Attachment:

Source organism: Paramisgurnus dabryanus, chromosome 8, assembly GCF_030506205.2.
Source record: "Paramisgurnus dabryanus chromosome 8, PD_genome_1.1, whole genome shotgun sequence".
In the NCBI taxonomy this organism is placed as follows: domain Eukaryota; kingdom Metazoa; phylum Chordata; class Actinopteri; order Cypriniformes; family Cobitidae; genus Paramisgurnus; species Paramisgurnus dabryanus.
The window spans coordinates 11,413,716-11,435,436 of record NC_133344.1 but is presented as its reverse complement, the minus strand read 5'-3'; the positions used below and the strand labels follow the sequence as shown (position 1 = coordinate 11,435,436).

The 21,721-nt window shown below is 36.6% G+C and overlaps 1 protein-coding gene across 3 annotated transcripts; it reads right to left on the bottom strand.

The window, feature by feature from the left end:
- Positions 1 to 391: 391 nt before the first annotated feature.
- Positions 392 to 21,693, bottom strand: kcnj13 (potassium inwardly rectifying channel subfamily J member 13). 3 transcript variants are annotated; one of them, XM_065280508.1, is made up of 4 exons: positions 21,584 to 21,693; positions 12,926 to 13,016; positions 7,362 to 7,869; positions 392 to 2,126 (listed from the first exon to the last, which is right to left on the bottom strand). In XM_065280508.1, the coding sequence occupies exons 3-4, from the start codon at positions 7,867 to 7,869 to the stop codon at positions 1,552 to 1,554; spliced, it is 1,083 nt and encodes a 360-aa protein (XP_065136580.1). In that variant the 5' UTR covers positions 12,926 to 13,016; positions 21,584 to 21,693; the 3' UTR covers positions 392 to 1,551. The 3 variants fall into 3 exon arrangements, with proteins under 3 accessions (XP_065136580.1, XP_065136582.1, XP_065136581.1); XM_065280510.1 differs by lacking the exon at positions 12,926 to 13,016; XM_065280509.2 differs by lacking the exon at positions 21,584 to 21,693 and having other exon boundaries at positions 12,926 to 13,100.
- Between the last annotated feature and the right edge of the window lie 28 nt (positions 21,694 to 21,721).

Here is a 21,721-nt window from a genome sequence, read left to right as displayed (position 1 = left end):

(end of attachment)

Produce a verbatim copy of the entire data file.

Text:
Source organism: Paramisgurnus dabryanus, chromosome 8, assembly GCF_030506205.2.
Source record: "Paramisgurnus dabryanus chromosome 8, PD_genome_1.1, whole genome shotgun sequence".
In the NCBI taxonomy this organism is placed as follows: domain Eukaryota; kingdom Metazoa; phylum Chordata; class Actinopteri; order Cypriniformes; family Cobitidae; genus Paramisgurnus; species Paramisgurnus dabryanus.
The window spans coordinates 11,413,716-11,435,436 of record NC_133344.1 but is presented as its reverse complement, the minus strand read 5'-3'; the positions used below and the strand labels follow the sequence as shown (position 1 = coordinate 11,435,436).

The 21,721-nt window shown below is 36.6% G+C and overlaps 1 protein-coding gene across 3 annotated transcripts; it reads right to left on the bottom strand.

The window, feature by feature from the left end:
- Positions 1 to 391: 391 nt before the first annotated feature.
- Positions 392 to 21,693, bottom strand: kcnj13 (potassium inwardly rectifying channel subfamily J member 13). 3 transcript variants are annotated; one of them, XM_065280508.1, is made up of 4 exons: positions 21,584 to 21,693; positions 12,926 to 13,016; positions 7,362 to 7,869; positions 392 to 2,126 (listed from the first exon to the last, which is right to left on the bottom strand). In XM_065280508.1, the coding sequence occupies exons 3-4, from the start codon at positions 7,867 to 7,869 to the stop codon at positions 1,552 to 1,554; spliced, it is 1,083 nt and encodes a 360-aa protein (XP_065136580.1). In that variant the 5' UTR covers positions 12,926 to 13,016; positions 21,584 to 21,693; the 3' UTR covers positions 392 to 1,551. The 3 variants fall into 3 exon arrangements, with proteins under 3 accessions (XP_065136580.1, XP_065136582.1, XP_065136581.1); XM_065280510.1 differs by lacking the exon at positions 12,926 to 13,016; XM_065280509.2 differs by lacking the exon at positions 21,584 to 21,693 and having other exon boundaries at positions 12,926 to 13,100.
- Between the last annotated feature and the right edge of the window lie 28 nt (positions 21,694 to 21,721).

Here is a 21,721-nt window from a genome sequence, read left to right as displayed (position 1 = left end):